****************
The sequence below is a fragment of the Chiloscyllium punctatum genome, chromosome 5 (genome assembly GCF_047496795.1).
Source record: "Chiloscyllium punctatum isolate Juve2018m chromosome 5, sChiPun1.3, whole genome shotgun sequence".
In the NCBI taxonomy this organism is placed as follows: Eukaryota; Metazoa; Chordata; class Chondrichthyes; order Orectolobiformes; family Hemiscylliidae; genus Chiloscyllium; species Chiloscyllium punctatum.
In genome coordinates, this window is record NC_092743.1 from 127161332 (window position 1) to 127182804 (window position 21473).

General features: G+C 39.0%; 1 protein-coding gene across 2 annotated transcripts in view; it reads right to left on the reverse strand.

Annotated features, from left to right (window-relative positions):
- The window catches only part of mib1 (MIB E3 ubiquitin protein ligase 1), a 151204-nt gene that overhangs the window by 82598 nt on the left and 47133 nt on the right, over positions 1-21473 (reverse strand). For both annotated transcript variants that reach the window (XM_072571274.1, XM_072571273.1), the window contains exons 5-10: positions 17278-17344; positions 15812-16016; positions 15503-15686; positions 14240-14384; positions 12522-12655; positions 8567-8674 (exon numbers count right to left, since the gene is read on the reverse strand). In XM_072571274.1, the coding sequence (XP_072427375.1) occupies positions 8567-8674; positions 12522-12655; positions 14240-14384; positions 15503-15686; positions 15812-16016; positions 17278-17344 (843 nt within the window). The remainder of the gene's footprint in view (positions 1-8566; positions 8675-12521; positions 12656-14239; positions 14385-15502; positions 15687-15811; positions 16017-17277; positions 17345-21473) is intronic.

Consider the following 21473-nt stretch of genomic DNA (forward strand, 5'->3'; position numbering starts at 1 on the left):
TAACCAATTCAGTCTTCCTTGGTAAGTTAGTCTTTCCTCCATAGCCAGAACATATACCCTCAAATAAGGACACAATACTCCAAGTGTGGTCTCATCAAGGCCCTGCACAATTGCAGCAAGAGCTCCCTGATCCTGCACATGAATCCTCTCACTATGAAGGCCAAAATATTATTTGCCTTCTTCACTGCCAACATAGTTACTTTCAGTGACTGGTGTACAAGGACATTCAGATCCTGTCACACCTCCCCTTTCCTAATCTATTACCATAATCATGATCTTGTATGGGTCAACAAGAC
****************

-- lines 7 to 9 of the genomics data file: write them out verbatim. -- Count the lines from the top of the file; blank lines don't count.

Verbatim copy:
- The window catches only part of mib1 (MIB E3 ubiquitin protein ligase 1), a 151204-nt gene that overhangs the window by 82598 nt on the left and 47133 nt on the right, over positions 1-21473 (reverse strand). For both annotated transcript variants that reach the window (XM_072571274.1, XM_072571273.1), the window contains exons 5-10: positions 17278-17344; positions 15812-16016; positions 15503-15686; positions 14240-14384; positions 12522-12655; positions 8567-8674 (exon numbers count right to left, since the gene is read on the reverse strand). In XM_072571274.1, the coding sequence (XP_072427375.1) occupies positions 8567-8674; positions 12522-12655; positions 14240-14384; positions 15503-15686; positions 15812-16016; positions 17278-17344 (843 nt within the window). The remainder of the gene's footprint in view (positions 1-8566; positions 8675-12521; positions 12656-14239; positions 14385-15502; positions 15687-15811; positions 16017-17277; positions 17345-21473) is intronic.

Consider the following 21473-nt stretch of genomic DNA (forward strand, 5'->3'; position numbering starts at 1 on the left):
TAACCAATTCAGTCTTCCTTGGTAAGTTAGTCTTTCCTCCATAGCCAGAACATATACCCTCAAATAAGGACACAATACTCCAAGTGTGGTCTCATCAAGGCCCTGCACAATTGCAGCAAGAGCTCCCTGATCCTGCACATGAATCCTCTCACTATGAAGGCCAAAATATTATTTGCCTTCTTCACTGCCAACATAGTTACTTTCAGTGACTGGTGTACAAGGACATTCAGATCCTGTCACACCTCCCCTTTCCTAATCTATTACCATAATCATGATCTTGTATGGGTCAACAAGAC